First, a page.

Eight-year-old Star Wars fan Layla Murphy received a bit of Stormtrooper assistance following a brush with some schoolyard bullies.
The world is full of stereotypes that, generally speaking, do little more than make it a worse place for everyone. Case in point, when it comes to children's entertainment, there are a lot of people (often kids themselves) who carry intensely outmoded assumptions about what's appropriate for boys and girls to enjoy. It's a problem that eight-year-old Layla Murphy is, sadly, all too familiar with.
A big fan of science fiction franchises like Star Wars and Guardians of the Galaxy, she's enjoyed science fiction ever since she uncovered some of her father's toys at their home in Virginia. After moving to a new school however, Murphy quickly found herself the subject of ridicule from her peers. "At this new school Layla started coming home more quiet and less of herself, and started asking not to wear her shirts or R2-D2 jacket," explained her mother, Nicolette Molina. According to Molina, the other girls at Murphy's school were picking on her for liking Star Wars on account of it (supposedly) being for boys. "She was asked if she was turning into a boy."
Prior to her schoolyard troubles, Murphy had taken photos with Jason Tuttle, a member of the Star Wars fan group the 501st Legion. Learning of her difficulties, Tuttle connected with other members of the 501st to drum up support for the young girl. Murphy wound up receiving messages from Legion members around the world and was gifted with a custom set of child-sized Stormtrooper armor that had previously belonged to Katie Goldman, another young girl bullied for her love of Star Wars. After "suiting up" Murphy was "whisked away" to a local concert where she was introduced to Weird Al Yankovic who's well known for his love of the franchise. These efforts reportedly had a positive effect on Murphy who "now proudly carries the trading cards of her 501st supporters in a Chewbacca backpack and can't wait for the next opportunity to troop in armor."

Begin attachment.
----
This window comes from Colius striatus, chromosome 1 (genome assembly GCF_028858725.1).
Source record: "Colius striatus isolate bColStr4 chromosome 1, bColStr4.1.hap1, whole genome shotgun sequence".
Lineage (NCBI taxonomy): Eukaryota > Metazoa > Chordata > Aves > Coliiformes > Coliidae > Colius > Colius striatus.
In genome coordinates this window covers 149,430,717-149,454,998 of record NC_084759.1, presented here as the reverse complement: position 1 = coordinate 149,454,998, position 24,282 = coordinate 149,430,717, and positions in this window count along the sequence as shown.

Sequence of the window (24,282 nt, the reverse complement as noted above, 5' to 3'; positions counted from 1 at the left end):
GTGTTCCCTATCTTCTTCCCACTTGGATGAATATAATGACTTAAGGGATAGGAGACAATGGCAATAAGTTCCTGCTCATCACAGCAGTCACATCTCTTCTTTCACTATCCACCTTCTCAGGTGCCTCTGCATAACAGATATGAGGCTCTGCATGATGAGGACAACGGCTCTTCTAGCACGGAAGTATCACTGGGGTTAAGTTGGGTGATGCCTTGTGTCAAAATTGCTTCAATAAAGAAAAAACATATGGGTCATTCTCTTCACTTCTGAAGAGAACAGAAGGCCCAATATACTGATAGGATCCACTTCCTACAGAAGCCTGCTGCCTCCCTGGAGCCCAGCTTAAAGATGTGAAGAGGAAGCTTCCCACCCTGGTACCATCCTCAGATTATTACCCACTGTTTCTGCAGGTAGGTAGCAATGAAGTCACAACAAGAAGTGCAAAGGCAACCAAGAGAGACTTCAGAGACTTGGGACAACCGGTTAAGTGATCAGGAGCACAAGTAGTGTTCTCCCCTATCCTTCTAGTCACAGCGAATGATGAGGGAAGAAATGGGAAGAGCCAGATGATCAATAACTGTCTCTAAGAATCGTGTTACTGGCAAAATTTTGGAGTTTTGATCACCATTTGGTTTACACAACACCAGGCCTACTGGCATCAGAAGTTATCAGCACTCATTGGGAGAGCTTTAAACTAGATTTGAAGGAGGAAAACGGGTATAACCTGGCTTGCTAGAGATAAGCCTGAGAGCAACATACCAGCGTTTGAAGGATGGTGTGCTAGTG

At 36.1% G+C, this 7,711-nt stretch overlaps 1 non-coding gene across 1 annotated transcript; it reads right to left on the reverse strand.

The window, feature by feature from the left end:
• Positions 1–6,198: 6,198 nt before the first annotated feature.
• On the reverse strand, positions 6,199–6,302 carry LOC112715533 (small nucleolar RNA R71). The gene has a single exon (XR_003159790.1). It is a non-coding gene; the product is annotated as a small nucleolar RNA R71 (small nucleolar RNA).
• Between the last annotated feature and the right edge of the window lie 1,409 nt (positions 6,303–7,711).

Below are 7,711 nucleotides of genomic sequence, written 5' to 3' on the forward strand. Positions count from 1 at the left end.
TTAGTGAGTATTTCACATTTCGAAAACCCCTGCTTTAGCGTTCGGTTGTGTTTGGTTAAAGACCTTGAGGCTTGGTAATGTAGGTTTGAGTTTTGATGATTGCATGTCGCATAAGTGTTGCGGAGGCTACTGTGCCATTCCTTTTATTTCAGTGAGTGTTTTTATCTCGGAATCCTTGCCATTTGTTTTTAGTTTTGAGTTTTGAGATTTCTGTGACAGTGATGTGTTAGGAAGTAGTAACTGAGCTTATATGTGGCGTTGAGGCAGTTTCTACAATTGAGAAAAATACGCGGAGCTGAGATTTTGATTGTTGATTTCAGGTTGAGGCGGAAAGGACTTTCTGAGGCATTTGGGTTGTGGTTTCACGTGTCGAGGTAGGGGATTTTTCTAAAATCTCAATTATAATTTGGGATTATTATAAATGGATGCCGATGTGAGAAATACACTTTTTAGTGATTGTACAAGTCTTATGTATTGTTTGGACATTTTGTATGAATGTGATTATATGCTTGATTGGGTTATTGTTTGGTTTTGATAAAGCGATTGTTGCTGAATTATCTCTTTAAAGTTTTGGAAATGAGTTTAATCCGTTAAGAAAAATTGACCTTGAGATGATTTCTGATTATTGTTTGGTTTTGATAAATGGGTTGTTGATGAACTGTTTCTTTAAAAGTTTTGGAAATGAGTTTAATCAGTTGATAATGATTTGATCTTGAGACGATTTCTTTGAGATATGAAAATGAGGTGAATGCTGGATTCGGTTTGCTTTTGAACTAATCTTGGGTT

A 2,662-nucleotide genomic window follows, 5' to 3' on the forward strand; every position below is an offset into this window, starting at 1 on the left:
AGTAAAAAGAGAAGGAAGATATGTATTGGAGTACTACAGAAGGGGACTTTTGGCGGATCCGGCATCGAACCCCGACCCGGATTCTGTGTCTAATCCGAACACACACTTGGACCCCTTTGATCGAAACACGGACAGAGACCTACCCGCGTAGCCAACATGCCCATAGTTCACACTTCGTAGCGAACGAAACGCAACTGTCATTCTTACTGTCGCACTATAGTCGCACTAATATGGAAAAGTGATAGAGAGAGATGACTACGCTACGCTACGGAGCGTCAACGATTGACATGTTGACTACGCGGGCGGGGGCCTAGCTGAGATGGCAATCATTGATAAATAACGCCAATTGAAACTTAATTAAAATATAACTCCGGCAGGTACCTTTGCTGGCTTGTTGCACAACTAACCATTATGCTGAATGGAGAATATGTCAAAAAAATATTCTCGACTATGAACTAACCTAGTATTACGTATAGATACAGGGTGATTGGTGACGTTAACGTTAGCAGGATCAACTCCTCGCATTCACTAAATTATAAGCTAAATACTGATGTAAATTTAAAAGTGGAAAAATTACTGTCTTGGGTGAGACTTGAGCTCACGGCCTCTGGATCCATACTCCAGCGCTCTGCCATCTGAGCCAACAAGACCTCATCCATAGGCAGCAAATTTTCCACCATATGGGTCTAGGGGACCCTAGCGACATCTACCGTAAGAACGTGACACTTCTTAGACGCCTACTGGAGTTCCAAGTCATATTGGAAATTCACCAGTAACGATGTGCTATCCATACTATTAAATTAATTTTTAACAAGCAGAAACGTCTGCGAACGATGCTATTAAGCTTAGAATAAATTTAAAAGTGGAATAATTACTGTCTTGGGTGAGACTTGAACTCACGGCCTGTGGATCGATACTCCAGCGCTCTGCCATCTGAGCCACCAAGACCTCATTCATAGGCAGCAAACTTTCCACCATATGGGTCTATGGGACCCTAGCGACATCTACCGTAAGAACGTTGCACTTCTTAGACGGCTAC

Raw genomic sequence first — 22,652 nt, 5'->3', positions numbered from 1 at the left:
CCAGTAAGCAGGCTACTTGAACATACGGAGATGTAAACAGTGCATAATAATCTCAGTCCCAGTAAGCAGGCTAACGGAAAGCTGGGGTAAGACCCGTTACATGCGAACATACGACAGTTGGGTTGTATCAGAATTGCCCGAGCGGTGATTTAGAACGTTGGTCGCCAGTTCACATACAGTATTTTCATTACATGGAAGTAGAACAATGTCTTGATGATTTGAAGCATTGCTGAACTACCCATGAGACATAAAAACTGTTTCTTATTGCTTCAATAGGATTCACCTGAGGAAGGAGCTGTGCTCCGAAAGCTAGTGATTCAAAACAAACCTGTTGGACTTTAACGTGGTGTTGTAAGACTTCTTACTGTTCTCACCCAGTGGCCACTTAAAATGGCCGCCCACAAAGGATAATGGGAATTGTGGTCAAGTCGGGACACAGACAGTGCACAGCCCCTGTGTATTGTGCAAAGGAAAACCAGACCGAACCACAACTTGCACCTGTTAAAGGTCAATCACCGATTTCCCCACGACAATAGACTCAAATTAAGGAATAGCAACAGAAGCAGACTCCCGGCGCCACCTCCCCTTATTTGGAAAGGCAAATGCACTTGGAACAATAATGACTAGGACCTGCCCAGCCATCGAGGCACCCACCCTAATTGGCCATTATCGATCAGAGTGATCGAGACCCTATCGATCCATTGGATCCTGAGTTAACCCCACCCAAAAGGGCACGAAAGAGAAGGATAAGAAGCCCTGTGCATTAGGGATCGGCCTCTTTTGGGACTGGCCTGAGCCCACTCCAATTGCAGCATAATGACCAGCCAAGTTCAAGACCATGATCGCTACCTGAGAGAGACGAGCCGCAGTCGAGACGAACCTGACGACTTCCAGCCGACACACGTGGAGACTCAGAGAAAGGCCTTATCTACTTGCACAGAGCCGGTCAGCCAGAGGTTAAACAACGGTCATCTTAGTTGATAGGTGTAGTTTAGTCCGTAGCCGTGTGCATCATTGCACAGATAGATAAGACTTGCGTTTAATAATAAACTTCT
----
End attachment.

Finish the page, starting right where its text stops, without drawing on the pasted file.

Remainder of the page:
Just speaking personally, stories likes these are always heartening for me. I'm the father of a young Chewbacca-loving daughter and, while she hasn't noticed it yet, she's already been on the receiving end of some frowns and less than receptive comments. While there's no guarantee that she'll like Star Wars forever, it's nice to think that there are people willing to lend their support if anyone ever picks on her for sporting a Chewie shirt.